In the fourth set of Saturday’s match against Illinois, the Michigan volleyball team was were down 16-10. A cross-court kill, courtesy of sophomore middle blocker Jen Cross, put senior outside hitter Alex Hunt on the end line. Hunt cracked the ball like the end of a bullwhip. It wasn’t until two seconds after she buried the ball into the Fighting Illini’s side of the hardwood that the crowd reached its riotous capacity.
The cheers grew even louder when she did it again on the next play.
When Hunt aced it a third time, the press box was shaking from all the jumping up and down. The scoreboard read 16-14 — it was the closest the Wolverines would get to taking down the Fighting Illini.
In spite of the valiant comeback effort, the fourth set concluded with a No. 7 Illinois victory over No. 23 Michigan, 25-21. The Wolverines had won the first set 25-22, but couldn’t maintain their early edge over the Fighting Illini.
“I liked how our team played (Saturday night),” said Michigan coach Mark Rosen. “I thought we played with great effort. We can’t control that they are big or physical, or that they’re playing great defense because of the big block they can throw around. Tonight they beat us, we certainly didn’t beat ourselves.”
Once the top-ranked team in the country, the Fighting Illini (14-4 Big Ten, 25-4 overall) were eventually dethroned by a handful of conference losses — but the loss to Michigan State on Friday night undoubtedly gave them a chip on their already massive shoulders. Its 12 blocks compared to Michigan’s two was enough of an indicator that Illinois was not about to lose twice in the Great Lake State.
When Rosen refers to Michigan beating itself, it’s usually through attack errors. Last week, when the team swept No. 16 Minnesota, the Wolverines (7-11 Big Ten, 19-11 overall) limited themselves to just eight attack errors in the match. But this Friday, they racked up 35 against Northwestern. The efforts of sophomore outside hitter Lexi Erwin and redshirt junior outside hitter Claire McElheny and their 16 kills apiece saved the match for the Wolverines in five sets.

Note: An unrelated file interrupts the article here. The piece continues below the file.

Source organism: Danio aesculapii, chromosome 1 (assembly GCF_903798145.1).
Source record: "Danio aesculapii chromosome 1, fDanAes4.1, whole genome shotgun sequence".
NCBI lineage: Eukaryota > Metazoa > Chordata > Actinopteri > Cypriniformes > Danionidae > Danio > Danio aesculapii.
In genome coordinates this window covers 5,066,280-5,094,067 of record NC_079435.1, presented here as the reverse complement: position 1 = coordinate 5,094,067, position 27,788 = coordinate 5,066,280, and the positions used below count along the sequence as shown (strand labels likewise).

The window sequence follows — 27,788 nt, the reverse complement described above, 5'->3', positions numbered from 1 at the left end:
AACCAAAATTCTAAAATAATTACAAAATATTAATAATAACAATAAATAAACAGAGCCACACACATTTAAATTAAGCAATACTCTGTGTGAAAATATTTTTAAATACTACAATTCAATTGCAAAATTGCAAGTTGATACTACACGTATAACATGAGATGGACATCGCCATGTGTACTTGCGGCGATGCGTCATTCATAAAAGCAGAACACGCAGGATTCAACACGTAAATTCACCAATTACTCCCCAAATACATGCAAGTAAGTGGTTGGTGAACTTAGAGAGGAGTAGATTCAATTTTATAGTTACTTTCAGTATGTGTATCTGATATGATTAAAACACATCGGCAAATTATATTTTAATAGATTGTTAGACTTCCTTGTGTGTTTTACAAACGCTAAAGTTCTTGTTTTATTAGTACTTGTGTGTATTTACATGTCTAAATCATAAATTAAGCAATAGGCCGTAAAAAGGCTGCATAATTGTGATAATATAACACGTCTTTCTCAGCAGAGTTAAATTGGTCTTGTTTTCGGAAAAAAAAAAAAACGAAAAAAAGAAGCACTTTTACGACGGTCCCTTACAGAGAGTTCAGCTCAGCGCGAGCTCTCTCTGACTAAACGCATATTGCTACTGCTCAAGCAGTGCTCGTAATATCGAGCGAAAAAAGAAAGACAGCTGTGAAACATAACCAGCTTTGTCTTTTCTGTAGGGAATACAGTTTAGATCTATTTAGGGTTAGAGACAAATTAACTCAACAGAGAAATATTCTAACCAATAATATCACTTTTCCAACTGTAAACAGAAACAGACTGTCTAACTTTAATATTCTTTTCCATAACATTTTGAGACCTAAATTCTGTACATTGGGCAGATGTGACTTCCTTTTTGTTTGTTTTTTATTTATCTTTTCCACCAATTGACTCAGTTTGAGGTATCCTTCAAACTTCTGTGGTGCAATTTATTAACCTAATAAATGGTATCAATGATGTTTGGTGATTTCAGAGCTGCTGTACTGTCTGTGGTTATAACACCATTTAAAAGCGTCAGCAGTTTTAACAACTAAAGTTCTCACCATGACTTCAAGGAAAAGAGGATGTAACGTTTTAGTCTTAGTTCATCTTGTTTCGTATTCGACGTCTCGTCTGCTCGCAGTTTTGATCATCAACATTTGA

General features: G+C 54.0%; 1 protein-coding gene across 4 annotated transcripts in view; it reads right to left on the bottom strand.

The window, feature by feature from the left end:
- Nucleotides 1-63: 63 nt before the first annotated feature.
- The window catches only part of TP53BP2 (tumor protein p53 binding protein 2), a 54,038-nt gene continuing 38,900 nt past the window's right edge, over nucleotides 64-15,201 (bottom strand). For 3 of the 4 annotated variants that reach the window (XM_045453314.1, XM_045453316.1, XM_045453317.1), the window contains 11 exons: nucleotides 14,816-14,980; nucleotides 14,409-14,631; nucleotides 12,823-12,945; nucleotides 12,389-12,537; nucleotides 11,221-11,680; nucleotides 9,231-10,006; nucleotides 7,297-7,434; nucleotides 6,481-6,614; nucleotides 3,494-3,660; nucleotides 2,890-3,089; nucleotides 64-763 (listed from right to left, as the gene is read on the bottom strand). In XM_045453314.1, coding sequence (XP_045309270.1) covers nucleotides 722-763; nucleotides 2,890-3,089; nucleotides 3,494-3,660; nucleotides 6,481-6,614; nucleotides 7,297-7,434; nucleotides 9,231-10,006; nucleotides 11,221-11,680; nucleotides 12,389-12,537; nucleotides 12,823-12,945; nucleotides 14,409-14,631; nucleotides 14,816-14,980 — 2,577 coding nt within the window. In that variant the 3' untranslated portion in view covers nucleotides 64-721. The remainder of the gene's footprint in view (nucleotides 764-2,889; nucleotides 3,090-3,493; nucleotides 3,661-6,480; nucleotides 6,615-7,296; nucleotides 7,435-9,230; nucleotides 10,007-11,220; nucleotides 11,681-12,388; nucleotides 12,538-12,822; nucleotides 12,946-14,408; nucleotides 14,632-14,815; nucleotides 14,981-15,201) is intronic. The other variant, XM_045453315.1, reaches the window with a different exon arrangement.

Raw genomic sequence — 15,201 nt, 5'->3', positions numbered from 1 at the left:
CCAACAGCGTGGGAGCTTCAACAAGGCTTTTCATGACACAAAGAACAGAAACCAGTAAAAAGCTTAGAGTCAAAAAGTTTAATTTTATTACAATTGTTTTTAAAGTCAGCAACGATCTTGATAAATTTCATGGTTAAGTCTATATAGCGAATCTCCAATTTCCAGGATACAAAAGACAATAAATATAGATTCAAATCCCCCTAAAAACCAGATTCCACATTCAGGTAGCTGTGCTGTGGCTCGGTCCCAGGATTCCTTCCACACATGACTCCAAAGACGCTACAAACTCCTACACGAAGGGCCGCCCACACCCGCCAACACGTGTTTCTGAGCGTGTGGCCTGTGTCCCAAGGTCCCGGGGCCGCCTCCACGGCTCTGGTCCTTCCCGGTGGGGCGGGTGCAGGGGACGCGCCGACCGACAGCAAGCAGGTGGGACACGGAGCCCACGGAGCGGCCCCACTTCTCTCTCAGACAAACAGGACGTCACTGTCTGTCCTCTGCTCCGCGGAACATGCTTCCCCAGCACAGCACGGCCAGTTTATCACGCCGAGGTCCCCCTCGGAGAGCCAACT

Against Illinois, Michigan notched 25 errors.
“The past couple of weeks, we’ve been focused on not getting so many errors,” McElheny said. “In a worst case scenario we’ve been working on getting a zero — not a kill, not an error. Tonight they were throwing up some big blocks. I thought everyone went aggressive and our coverage was there, but sometimes things just don’t go your way.”
Added Cross: “We’ve been struggling to close out games, we haven’t been doing that so well. We were playing really hard, but we couldn’t control them. They have some really big girls and that caused some problems for us.
“(Illinois) is not a team we match up with well, but we played our game, and that’s all we can hope from ourselves.”
Though the Wolverines lost, they did play to the strengths that have gotten them this far. This was one of the few games this season that Michigan spread its offense effectively. It nailed its serves as well as it did during the its undefeated preseason.
The high score was split four ways among Cross, Erwin, sophomore outside hitter Molly Toon and senior middle blocker Courtney Fletcher, who each earned 11 kills. And the Wolverines served up 10 aces to the Fighting Illini’s five.
Though Michigan struggled to match up against the physicality of Illinois, Rosen is confident in his team’s ability to compete on the national stage if it can continue to perform to its strengths and find ways to adapt when the going gets tall.
“If we get to the NCAA Tournament — which I think we have a good chance of doing — we are going to run up against big, physical teams like (Illinois),” Rosen said. “If we hope to win then we are going to have to work on some things, namely — controlling the ball more, getting in system, finding holes in those big blocks and improving our blocking as well.”